I confess I didn’t really know much about sexting until the news of US Congressman Anthony Weiner’s textploits made him a national scandal and drove him, at least temporarily, from office. The married, 46 year old, unfortunately named politician is now seeking psychological counseling for his online behaviour with other women and it looks as if his party is ready to cut him adrift. If you are curious to know more about Weiner, there’s a whole whack of stories collated on the NYT website here.

The important ethical question to ask, I think, is what exactly is wrong here? What is the ethical issue at the crux of this latest affair of a public figure falling to earth? Perhaps the issue is sexual relations with a minor, since one of the women Weiner was sexting was seventeen, easily young enough to be his daughter. Creepy to be sure, but if there was no intent to go beyond sexual expression by exchange of text messages and digital photos, then I’m not sure it’s a crime unless he received images from minors, in which case it may fall within a broad definition of child pornography.

Perhaps the issue is adultery? A religious studies professor quoted in a New York Times debate on the subject suggests that if all Weiner did was “internet posing” then his actions do not meet a definition of adultery and so urges “Mrs. Weiner to celebrate her husband’s fidelity. He apparently has a quite active libido, and that is wonderful, if somewhat tricky. He has chosen to work it off on the Internet, as opposed to cruising singles bars. That is cause for celebration. It seems to me that he really does honor his marriage vows; excess sexual desire drove him to do something perhaps less than the moral ideal, but something that speaks volumes to the seriousness with which he takes his old-fashioned vows.” However, two other participants in this debate take a different view, rejecting any distinction between the internet and the real world: “The Congressman’s online indiscretions betrayed his real-life wife, causing real pain and hurt feelings in those he cares about most. This is evidence that what happens in the virtual world affects the real world.” At the end of the day, I would suggest that only the Congressman’s wife can decide if he committed adultery, but it looks like a breach of trust and betrayal of trust is what commonly ends marriages.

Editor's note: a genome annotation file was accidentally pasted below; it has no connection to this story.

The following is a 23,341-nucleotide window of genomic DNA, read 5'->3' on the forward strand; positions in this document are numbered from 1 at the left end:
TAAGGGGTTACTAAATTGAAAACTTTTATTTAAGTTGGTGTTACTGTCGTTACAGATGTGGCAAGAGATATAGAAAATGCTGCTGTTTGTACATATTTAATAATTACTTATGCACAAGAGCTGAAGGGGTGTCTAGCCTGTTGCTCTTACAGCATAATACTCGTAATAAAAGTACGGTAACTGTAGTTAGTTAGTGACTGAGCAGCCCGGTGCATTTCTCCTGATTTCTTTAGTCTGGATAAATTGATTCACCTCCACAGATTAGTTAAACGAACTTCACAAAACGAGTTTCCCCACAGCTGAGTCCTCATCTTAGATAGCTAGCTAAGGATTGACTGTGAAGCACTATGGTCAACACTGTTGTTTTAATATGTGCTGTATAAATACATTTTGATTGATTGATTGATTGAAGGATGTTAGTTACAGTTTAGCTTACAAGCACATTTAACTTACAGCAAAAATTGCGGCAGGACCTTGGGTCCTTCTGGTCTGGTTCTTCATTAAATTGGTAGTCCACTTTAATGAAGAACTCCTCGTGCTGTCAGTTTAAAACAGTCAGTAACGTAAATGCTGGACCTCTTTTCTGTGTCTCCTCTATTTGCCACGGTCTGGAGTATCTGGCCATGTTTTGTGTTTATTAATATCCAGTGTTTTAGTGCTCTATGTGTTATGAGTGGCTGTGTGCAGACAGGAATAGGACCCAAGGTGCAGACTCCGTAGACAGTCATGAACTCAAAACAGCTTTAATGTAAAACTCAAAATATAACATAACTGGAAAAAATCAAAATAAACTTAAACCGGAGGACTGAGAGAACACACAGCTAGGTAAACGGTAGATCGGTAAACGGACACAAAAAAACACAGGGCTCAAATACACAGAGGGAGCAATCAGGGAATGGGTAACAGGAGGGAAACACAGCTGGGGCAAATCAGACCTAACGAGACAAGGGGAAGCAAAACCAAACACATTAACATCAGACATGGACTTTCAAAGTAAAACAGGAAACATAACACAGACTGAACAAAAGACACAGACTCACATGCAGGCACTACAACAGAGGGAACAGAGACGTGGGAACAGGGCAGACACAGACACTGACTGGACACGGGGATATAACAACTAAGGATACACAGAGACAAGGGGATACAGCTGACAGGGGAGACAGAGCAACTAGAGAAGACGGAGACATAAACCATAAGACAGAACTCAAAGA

My own wife put it well the other day when she asked why we as a society continue to elevate our elected leaders to standards of sexual ethics that we as a whole are unwilling to follow. Adultery is widespread in society, and yet when it is exposed in our elected leaders they almost always have to go. However, “sexting” is hardly unheard of, even in the middle-aged demographic, as the NYT notes. “A Pew Research Center poll found that 6 percent of Americans over 18 reported having sent a nude or near-nude image of themselves to someone else and 15 percent said they had received one. In Mr. Weiner’s 30- to 49-year-old demographic, 17 percent reported receiving such a message.” Had he been honest, Weiner should have said “Yeah, I texted some women, so what? What’s your problem?” That would have been more honest than Newt Gingrich having an affair while hounding President Clinton over the Lewinsky Affair, and it would spare countless political wives from the charade of having to stand loyally by their men at campaign events.

The ethicist and theologian Alasdair McIntyre writes that virtue can only be practised in a community where a set of values and ethics are commonly understood and practised. A monastery is McIntyre’s classic example of such a community, but one can imagine other examples of communities where an ethic us intelligble, practised, and expected. The lesson of Weinergate is that we as a society are unwilling to be a community where sexual fidelity is a practised and accepted virture, and yet we expect our politicians to live by standards we as a whole have abandoned. Weinergate may finally teach us that the emperor has no clothes, and we know that because he sent us the pictures to prove it.